“I’ve been doing a deep dive in terms of the policy,” he said. “I’m keenly aware that the repeal of the Affordable Care Act is pending in front of the U.S. Senate. That’s something I’m looking at in terms of what this bill will do. … It’s an interesting concept, one that I’m taking my time to make sure that I’ve answered all my questions before I decide to take action on it.” (Vox attributed the statement to a local Nevada reporter but did not name him or her.)

In his veto message, Sandoval wrote, “I applaud the sponsor for his creativity, and I believe that the concepts in this bill may play a critical role in future health care policy. However, AB 374 raises more questions than it answers, while adding more uncertainty to an industry that needs less. Both the problems AB374 attempts to fix, and the solutions it proposes, need further study and analysis. Moving too soon, without factual foundation or adequate understanding of the possible consequences, could introduce more uncertainty to an already fragile health care market, and ultimately affect patient health care.”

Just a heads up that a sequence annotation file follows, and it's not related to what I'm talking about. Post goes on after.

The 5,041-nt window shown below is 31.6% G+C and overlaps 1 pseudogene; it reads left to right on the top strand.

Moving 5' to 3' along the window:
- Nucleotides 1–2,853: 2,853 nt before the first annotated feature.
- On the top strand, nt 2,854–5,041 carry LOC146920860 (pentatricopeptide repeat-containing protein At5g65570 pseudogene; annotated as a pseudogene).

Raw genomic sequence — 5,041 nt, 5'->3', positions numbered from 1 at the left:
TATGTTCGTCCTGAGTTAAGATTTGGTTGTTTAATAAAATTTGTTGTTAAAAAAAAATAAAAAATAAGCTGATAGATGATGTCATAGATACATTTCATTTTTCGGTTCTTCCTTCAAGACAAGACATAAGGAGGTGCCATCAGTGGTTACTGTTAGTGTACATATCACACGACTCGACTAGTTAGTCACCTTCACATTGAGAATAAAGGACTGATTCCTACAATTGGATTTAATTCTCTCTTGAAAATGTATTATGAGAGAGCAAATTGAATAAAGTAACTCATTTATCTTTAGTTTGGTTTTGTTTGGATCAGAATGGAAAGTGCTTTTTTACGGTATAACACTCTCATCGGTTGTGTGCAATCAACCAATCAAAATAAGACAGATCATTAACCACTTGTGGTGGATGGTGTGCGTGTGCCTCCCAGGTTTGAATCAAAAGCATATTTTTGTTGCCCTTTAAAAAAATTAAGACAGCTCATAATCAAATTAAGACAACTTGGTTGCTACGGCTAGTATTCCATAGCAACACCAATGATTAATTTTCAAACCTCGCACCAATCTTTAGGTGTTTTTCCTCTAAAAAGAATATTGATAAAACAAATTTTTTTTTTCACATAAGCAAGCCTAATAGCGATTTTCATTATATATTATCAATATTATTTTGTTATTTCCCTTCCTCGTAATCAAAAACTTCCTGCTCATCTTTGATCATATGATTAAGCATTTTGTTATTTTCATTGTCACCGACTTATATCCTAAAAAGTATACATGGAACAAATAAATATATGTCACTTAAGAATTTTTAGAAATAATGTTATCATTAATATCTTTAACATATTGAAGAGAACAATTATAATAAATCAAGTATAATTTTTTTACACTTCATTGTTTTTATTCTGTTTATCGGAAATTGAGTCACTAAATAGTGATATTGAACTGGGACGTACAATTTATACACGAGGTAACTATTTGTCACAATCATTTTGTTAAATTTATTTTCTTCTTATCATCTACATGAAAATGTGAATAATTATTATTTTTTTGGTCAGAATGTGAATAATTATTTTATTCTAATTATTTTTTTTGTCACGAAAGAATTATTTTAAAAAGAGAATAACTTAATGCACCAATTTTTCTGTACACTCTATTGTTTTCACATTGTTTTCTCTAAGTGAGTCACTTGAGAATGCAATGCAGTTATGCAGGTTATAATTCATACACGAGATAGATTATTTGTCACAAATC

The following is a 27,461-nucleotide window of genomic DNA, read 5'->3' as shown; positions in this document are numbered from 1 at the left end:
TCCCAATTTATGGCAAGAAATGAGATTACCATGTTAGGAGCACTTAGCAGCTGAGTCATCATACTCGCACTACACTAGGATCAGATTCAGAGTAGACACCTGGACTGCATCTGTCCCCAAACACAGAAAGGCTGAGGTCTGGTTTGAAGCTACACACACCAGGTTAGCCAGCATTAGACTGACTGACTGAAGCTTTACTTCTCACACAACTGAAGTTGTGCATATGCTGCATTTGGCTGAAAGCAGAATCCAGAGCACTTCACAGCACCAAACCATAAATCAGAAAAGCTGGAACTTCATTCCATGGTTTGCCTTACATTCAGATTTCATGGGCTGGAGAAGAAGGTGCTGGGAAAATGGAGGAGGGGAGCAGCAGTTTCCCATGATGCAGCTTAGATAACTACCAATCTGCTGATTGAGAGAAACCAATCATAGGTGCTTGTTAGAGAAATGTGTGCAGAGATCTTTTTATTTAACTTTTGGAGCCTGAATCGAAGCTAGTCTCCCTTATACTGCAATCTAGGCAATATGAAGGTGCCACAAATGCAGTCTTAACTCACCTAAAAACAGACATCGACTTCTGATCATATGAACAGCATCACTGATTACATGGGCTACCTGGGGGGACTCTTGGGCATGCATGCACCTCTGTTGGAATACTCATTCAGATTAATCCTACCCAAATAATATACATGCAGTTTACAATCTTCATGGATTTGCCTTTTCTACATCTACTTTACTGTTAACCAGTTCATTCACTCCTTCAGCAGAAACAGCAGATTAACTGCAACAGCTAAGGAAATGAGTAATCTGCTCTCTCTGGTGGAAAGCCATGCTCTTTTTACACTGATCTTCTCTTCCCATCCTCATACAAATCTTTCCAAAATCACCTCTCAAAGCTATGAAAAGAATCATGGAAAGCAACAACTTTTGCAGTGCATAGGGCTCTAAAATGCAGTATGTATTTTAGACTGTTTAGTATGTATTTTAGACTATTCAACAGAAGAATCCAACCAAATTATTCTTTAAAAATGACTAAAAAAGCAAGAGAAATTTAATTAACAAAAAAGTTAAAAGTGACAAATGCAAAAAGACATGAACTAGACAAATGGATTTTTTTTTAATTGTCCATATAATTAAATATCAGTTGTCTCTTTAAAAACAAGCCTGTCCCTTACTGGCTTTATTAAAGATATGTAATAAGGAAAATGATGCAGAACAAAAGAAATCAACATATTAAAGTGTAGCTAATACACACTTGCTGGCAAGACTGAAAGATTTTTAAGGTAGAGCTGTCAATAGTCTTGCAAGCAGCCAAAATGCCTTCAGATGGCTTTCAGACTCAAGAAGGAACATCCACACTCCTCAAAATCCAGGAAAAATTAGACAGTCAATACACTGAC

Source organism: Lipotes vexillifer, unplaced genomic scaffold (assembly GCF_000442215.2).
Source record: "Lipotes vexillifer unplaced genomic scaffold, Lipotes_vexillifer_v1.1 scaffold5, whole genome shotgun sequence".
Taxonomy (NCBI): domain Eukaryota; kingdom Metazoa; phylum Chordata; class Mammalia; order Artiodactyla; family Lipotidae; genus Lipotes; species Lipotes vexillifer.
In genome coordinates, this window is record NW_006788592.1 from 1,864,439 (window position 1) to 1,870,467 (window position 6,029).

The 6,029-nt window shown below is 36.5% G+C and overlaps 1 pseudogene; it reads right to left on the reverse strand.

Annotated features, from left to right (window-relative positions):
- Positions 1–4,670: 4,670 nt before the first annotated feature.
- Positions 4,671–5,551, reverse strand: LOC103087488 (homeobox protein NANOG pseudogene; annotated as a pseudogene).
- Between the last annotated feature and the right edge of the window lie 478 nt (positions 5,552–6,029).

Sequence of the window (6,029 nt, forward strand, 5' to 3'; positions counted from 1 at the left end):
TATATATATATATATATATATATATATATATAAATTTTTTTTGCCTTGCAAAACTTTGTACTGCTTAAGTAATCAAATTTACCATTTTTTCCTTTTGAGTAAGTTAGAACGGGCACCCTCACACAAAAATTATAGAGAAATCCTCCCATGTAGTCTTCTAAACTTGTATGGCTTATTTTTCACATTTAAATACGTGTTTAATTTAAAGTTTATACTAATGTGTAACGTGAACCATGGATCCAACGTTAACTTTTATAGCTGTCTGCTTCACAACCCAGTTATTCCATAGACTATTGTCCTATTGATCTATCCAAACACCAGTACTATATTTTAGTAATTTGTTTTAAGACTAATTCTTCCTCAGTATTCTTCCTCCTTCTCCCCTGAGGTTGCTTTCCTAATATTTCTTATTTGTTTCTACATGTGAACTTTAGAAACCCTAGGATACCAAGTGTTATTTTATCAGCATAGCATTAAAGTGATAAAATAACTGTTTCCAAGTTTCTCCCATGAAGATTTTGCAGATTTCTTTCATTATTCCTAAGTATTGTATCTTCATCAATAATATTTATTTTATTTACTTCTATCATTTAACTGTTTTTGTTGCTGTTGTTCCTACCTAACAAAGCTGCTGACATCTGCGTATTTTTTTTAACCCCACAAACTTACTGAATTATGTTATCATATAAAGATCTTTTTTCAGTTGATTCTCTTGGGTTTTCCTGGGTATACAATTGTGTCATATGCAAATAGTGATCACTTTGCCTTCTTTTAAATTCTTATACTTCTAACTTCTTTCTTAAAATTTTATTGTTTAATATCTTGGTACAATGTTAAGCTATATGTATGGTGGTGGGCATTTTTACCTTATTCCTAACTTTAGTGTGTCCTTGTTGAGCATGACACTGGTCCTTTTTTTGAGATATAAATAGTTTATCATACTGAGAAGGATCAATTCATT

Sprinkle responded to the veto: “I am disappointed by the governor’s decision to end this landmark and vital piece of legislation, but I won’t give up on the fight to secure access to quality and affordable healthcare for every Nevadan. I will bring this legislation back next session.”

Republican Sandoval could have used the occasion to attack Democrat Sprinkle, but he did nothing with the opportunity, at one point even defending the measure.

“That bill is not—I think it’s giving the impression that it’s free medicine, socialized medicine, which it is not,” Sandoval said. “It is providing people with at least an opportunity to at least buy into at 100 percent cost into the Medicaid system, and if I do decide to sign it, then it is subject to waivers by the CMS. Those are all things, all the different issues I’m thinking about, but I think it’s important to be able to tell people what it is and what it isn’t.”